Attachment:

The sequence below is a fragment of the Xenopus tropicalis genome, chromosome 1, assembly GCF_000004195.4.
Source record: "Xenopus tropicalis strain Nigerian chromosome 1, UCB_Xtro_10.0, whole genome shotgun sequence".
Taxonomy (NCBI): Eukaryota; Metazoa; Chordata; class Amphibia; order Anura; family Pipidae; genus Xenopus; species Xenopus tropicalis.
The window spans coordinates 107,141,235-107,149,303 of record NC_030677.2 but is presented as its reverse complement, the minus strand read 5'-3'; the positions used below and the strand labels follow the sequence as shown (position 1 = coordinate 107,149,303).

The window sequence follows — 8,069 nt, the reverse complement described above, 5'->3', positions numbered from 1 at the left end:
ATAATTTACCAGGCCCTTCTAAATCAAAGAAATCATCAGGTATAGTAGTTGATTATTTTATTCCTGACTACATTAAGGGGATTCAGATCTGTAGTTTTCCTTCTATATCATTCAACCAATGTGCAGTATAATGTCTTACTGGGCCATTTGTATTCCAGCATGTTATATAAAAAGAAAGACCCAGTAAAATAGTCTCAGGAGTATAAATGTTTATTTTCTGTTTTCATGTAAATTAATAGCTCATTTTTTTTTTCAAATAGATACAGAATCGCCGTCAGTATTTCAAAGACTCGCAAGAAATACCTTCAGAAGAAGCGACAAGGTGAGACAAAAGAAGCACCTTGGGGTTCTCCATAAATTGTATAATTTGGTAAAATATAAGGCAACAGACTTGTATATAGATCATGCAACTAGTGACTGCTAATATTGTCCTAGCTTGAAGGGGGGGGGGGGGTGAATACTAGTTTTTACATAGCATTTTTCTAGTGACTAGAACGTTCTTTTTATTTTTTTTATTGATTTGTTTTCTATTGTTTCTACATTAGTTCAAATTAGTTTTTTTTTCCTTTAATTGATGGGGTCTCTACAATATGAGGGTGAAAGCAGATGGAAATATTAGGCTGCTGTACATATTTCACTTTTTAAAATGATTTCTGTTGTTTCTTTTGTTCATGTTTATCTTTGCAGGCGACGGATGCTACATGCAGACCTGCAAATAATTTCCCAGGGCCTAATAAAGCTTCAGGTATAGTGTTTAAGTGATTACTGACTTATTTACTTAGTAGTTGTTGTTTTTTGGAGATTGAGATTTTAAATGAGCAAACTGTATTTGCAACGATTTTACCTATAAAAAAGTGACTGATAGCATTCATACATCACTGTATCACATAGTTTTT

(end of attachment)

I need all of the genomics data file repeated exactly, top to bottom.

The sequence below is a fragment of the Xenopus tropicalis genome, chromosome 1, assembly GCF_000004195.4.
Source record: "Xenopus tropicalis strain Nigerian chromosome 1, UCB_Xtro_10.0, whole genome shotgun sequence".
Taxonomy (NCBI): Eukaryota; Metazoa; Chordata; class Amphibia; order Anura; family Pipidae; genus Xenopus; species Xenopus tropicalis.
The window spans coordinates 107,141,235-107,149,303 of record NC_030677.2 but is presented as its reverse complement, the minus strand read 5'-3'; the positions used below and the strand labels follow the sequence as shown (position 1 = coordinate 107,149,303).

The window sequence follows — 8,069 nt, the reverse complement described above, 5'->3', positions numbered from 1 at the left end:
ATAATTTACCAGGCCCTTCTAAATCAAAGAAATCATCAGGTATAGTAGTTGATTATTTTATTCCTGACTACATTAAGGGGATTCAGATCTGTAGTTTTCCTTCTATATCATTCAACCAATGTGCAGTATAATGTCTTACTGGGCCATTTGTATTCCAGCATGTTATATAAAAAGAAAGACCCAGTAAAATAGTCTCAGGAGTATAAATGTTTATTTTCTGTTTTCATGTAAATTAATAGCTCATTTTTTTTTTCAAATAGATACAGAATCGCCGTCAGTATTTCAAAGACTCGCAAGAAATACCTTCAGAAGAAGCGACAAGGTGAGACAAAAGAAGCACCTTGGGGTTCTCCATAAATTGTATAATTTGGTAAAATATAAGGCAACAGACTTGTATATAGATCATGCAACTAGTGACTGCTAATATTGTCCTAGCTTGAAGGGGGGGGGGGGGTGAATACTAGTTTTTACATAGCATTTTTCTAGTGACTAGAACGTTCTTTTTATTTTTTTTATTGATTTGTTTTCTATTGTTTCTACATTAGTTCAAATTAGTTTTTTTTTCCTTTAATTGATGGGGTCTCTACAATATGAGGGTGAAAGCAGATGGAAATATTAGGCTGCTGTACATATTTCACTTTTTAAAATGATTTCTGTTGTTTCTTTTGTTCATGTTTATCTTTGCAGGCGACGGATGCTACATGCAGACCTGCAAATAATTTCCCAGGGCCTAATAAAGCTTCAGGTATAGTGTTTAAGTGATTACTGACTTATTTACTTAGTAGTTGTTGTTTTTTGGAGATTGAGATTTTAAATGAGCAAACTGTATTTGCAACGATTTTACCTATAAAAAAGTGACTGATAGCATTCATACATCACTGTATCACATAGTTTTT